After two months of scrambling to save their businesses, the former members of Pilotworks were dealt another blow yesterday, again in the form of an email, this one with the subject line “Unfortunate news.”
Founder Adam Melonas invited all former tenants back and said he expected the space to be up and running within a week. That plan apparently hit a wall, quickly.
“There’s no easy way to say it—our plans to open Nursery at the former Pilotworks Brooklyn site will unfortunately not be moving forward,” Melonas wrote in the December 18 email. “We gave everything we had to the opening of Nursery and invested heavily in trying to reopen this facility.”
Pilotworks’ shared kitchen space closed abruptly after notifying tenants via email on October 13, leaving more than 175 small food businesses homeless leading into the busy holiday season. Many producers lost thousands of dollars in rent and unpaid distribution invoices as well as their customers as they struggled to find new kitchens to fulfill orders. That struggle has been ongoing ever since.
“The confusion surrounding the sudden shutdown led us to lose several accounts, so we’ve spent a lot of labor hours trying to reopen them. Some of them took a long time to set back up with a reliable distributor and led to huge loss of sales. Some of them simply decided to go with another company because it was easier,” said Pilot Kombucha owner Alex Ingalls. “All told, we’ll miss our projected gross sales mark by about $50K, and I’d attribute two-thirds of that directly to the shutdown.”
Others, like Bija Bhar founder Anjali Bhargava, fared better, since her turmeric elixir is shelf-stable and she had a lot of inventory at the time of closing. However, Bhargava said she needs to start making product again soon, and she hadn’t been able to find a new space with the right equipment. She was one of many producers planning to join Nursery as soon as the doors were open.
Liz Santiso, co-owner of Brooklyn Biscuit Company, was especially eager to join Nursery. Of all of the Pilotworks makers, her business was especially hard hit because it required baking fresh daily. Santiso was able to find temporary kitchens to operate piecemeal, but she recently lost access to one temporary space and was having trouble finding another that had the right equipment and wasn’t cost-prohibitive. Last weekend, she officially shut down the wholesale side of her business—a $350,000 business that had been selling to big-name clients like Dean & Deluca and Union Market.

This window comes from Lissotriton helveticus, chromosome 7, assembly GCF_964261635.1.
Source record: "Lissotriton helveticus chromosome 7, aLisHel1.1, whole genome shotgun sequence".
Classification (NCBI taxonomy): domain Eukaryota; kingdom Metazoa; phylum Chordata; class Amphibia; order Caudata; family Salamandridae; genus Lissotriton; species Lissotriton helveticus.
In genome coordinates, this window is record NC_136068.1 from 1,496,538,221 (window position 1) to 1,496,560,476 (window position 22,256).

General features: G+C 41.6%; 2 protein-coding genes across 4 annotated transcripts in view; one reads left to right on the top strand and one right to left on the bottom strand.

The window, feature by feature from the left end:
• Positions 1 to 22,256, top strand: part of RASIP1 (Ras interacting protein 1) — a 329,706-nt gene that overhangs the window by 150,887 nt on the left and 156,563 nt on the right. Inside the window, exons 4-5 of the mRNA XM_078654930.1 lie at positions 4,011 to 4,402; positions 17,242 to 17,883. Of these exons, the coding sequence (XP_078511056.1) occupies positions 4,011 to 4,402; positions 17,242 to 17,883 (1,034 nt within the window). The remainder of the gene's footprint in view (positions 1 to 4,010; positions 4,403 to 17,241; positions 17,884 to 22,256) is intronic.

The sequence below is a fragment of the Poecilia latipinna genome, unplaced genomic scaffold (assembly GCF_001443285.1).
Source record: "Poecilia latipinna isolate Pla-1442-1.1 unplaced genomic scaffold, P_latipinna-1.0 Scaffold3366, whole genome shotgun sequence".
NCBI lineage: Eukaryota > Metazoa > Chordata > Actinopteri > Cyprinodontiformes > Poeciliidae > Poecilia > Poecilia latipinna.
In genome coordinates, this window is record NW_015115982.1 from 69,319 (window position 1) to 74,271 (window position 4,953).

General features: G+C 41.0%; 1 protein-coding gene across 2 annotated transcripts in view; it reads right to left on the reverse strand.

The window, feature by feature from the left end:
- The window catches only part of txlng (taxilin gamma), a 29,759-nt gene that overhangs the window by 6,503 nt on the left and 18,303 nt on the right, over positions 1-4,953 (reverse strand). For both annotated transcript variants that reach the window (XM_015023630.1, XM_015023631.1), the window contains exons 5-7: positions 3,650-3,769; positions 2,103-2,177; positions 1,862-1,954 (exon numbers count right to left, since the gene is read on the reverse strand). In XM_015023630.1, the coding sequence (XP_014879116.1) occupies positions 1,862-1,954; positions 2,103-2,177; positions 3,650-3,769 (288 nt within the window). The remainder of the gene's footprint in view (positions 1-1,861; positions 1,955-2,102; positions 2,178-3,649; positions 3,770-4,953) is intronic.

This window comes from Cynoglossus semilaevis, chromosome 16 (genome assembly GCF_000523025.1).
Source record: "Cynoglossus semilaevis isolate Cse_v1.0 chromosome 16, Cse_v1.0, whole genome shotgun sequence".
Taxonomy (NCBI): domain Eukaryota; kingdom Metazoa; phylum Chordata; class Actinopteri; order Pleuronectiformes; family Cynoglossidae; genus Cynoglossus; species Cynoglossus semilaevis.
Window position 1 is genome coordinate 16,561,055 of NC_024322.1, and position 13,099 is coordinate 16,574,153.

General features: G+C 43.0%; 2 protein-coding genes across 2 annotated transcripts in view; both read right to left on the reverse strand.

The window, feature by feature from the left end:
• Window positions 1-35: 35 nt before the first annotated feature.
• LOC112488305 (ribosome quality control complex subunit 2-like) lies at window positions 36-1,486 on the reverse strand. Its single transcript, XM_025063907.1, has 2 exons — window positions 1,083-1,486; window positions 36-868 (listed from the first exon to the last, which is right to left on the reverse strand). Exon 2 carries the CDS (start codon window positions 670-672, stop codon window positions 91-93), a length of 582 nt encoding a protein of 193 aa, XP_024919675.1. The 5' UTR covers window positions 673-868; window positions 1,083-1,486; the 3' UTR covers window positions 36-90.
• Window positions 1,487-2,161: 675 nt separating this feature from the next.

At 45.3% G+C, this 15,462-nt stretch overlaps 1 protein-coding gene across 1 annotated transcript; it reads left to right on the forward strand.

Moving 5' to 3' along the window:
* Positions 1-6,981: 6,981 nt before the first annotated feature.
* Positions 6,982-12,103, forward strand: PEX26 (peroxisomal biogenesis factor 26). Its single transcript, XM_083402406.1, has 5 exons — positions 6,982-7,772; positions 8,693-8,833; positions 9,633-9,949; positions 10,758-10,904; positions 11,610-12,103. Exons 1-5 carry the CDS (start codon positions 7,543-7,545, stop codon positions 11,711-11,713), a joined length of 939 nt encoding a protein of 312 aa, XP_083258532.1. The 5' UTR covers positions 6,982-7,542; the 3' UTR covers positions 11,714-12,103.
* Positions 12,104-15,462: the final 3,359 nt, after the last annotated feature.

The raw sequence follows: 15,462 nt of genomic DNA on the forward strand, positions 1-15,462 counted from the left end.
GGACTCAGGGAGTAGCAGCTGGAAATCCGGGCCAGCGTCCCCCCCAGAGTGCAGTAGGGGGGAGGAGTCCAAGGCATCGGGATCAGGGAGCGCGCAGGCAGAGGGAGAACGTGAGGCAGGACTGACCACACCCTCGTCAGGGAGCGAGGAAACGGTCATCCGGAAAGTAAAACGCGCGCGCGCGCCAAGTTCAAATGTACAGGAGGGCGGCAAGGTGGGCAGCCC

Santiso was impressed by Nursery’s offerings and was hoping to turn things around. “A lot of people are skeptical because the model is really different, but I appreciate the difference,” she said, referencing how the incubator planned to help businesses grow and provide access to resources, in exchange for a stake in the company.
She talked to the team and signed up quickly and said she heard from many other makers who were all planning on joining. Everything was looking bright, until the Nursery team went silent.
Melonas did not respond to requests for comment, but former members suggested the reversal had to do with issues with the facility itself. In his email announcing Nursery would not be moving forward, he wrote that “during pre-inspections, we discovered some conditions that we do not believe match the extremely high standards by which our company is known to operate.” In an earlier email sent December 1 announcing the takeover and inviting former Pilotworks members to attend info sessions about joining Nursery, he also hinted at facility inspections being the last piece of the puzzle. “We are doing our best to reopen as quickly as possible, and are working to restore operations that will allow our tenants to take advantage of the busy holiday season … but this is dependent on the Department of Health,” he wrote.
That prospect adds another layer to the ongoing saga, since while there were other companies in the running to reopen the space, inspection issues would presumably disrupt their progress, too.
Former Pilotworks member April Wachtel, the founder and CEO of Swig + Swallow, said that the situation brought into sharp focus the fact that running a food company out of a shared, rented space is a precarious business. ““When you are in an incubator that is itself a startup, there are just a ton of liabilities,” she said.
In October, she started SupportIndependentFood.com to provide a way for consumers to support the affected businesses, and while activity around the project has petered out as makers have gone their separate ways, the site is still up and running.
Wachtel has since secured her own space, shared with one other maker, but she was able to do that because the Pilotworks shutdown didn’t hit her business as hard as others. Those who were more dependent on Pilotworks for distribution or cooked fresh food were not so lucky, and now, a potential solution has vanished. “People were left starting from square one on this,” she said.
People like Santiso, who had a one-year business plan to open her own space and was on track to do so before October. “We were just killing it, and when it shut down, we thought we could sort of save everything and piecemeal it and keep all the clients, and it’s actually not doable at this point, so we’ve had to give it all up,” she said. “As a matter of fact, I just started looking for a job. That’s what this looks like.”
Photos courtesy of Facebook/Chew Innovation.